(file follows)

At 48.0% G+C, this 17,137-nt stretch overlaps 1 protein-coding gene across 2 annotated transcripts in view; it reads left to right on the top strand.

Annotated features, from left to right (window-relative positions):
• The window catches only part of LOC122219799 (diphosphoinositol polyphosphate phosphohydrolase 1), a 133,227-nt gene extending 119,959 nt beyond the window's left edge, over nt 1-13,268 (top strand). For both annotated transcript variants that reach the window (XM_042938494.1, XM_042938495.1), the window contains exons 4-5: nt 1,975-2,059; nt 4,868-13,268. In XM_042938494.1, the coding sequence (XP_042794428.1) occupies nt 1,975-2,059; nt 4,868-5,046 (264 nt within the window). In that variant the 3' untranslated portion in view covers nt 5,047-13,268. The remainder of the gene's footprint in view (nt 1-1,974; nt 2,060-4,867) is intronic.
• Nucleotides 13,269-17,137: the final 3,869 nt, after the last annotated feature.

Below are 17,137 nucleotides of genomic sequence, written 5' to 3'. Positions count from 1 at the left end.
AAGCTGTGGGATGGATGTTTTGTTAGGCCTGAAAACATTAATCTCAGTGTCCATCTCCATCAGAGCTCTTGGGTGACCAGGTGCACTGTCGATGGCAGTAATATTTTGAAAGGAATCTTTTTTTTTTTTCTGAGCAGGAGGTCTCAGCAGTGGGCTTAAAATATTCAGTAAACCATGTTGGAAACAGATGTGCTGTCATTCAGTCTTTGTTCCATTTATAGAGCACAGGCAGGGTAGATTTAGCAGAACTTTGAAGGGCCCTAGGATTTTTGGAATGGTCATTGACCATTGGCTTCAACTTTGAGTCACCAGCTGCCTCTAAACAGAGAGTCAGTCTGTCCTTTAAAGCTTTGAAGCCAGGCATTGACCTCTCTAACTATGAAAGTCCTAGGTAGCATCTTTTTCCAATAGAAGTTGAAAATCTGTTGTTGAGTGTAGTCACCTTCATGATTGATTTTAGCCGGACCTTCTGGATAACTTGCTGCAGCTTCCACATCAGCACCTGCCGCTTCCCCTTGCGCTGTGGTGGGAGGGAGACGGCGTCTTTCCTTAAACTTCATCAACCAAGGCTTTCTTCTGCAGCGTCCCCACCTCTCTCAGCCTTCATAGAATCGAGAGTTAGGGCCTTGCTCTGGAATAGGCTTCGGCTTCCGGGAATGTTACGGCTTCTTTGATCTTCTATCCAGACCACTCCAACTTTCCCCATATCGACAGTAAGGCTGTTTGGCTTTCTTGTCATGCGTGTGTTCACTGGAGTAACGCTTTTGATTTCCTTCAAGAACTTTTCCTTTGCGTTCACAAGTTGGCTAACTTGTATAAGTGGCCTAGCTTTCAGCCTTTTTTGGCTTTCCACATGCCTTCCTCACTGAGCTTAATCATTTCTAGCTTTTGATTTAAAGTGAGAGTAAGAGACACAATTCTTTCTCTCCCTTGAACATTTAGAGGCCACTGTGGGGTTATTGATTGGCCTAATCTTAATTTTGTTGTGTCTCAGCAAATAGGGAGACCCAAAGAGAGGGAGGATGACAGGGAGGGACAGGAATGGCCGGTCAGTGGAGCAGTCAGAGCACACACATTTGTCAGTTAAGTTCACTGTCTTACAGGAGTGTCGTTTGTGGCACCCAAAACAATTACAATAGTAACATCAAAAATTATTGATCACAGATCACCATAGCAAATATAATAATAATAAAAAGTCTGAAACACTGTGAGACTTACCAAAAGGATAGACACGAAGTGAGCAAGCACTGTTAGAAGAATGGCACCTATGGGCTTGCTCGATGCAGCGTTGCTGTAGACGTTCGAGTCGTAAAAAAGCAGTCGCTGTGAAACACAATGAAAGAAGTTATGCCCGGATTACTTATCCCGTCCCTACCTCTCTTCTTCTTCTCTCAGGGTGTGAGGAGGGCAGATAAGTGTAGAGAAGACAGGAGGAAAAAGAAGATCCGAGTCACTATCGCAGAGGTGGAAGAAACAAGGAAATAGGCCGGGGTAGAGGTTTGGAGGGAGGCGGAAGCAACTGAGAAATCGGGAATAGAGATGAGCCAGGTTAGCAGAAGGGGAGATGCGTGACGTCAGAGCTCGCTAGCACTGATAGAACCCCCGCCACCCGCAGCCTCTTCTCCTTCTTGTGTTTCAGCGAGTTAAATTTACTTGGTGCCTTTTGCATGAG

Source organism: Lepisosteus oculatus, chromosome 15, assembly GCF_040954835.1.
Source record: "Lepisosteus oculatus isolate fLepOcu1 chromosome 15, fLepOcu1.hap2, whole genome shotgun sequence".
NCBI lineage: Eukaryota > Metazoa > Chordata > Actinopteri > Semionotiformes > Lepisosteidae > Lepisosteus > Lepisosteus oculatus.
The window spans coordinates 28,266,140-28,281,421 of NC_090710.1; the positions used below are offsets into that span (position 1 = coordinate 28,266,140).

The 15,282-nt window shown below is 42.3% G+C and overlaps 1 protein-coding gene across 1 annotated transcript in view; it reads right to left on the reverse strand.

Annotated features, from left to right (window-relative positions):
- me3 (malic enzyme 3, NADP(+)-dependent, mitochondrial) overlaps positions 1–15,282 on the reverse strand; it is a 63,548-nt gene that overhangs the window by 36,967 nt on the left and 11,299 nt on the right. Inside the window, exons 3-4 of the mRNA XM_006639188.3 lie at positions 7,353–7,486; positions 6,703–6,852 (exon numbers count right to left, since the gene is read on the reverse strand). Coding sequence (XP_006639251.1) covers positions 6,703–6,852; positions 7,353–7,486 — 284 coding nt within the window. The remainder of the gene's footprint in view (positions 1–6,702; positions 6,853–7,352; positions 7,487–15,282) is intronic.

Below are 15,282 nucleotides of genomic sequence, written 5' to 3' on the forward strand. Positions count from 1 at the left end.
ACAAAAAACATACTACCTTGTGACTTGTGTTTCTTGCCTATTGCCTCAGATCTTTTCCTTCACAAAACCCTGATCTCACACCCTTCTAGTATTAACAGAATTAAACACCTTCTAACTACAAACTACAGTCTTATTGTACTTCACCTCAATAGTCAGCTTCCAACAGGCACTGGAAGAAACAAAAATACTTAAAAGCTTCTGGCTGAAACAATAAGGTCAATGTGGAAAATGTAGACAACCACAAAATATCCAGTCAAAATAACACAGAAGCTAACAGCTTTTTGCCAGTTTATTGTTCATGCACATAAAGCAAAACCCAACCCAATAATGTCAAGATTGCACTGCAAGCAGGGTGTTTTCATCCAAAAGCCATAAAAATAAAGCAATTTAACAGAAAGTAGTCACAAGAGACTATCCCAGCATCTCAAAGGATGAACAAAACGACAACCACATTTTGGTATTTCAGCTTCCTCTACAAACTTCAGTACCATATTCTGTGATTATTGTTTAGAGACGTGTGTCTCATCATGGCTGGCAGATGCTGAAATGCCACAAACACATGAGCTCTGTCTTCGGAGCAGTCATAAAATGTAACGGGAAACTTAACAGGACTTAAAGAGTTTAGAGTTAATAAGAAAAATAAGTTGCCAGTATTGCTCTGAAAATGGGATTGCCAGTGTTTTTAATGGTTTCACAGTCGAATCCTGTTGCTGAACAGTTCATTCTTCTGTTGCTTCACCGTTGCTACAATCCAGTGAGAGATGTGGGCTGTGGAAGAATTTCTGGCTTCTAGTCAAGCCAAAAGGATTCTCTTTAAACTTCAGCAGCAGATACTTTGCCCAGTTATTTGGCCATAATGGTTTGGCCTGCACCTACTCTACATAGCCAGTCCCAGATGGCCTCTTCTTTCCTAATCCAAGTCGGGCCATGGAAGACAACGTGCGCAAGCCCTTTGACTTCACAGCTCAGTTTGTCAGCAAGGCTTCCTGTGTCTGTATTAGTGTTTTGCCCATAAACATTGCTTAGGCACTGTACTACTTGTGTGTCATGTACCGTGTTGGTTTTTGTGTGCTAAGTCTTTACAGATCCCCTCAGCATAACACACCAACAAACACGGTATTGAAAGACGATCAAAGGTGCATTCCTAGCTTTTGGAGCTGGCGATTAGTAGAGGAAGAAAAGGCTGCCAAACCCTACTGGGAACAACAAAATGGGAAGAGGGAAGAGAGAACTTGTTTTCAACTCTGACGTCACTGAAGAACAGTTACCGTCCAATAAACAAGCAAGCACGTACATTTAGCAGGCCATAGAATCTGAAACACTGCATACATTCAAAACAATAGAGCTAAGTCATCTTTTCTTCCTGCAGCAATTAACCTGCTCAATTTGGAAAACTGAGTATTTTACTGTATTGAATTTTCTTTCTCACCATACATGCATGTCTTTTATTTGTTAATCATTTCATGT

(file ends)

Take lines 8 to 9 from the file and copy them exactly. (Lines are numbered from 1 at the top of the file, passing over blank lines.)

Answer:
Source record: "Lepisosteus oculatus isolate fLepOcu1 chromosome 15, fLepOcu1.hap2, whole genome shotgun sequence".
NCBI lineage: Eukaryota > Metazoa > Chordata > Actinopteri > Semionotiformes > Lepisosteidae > Lepisosteus > Lepisosteus oculatus.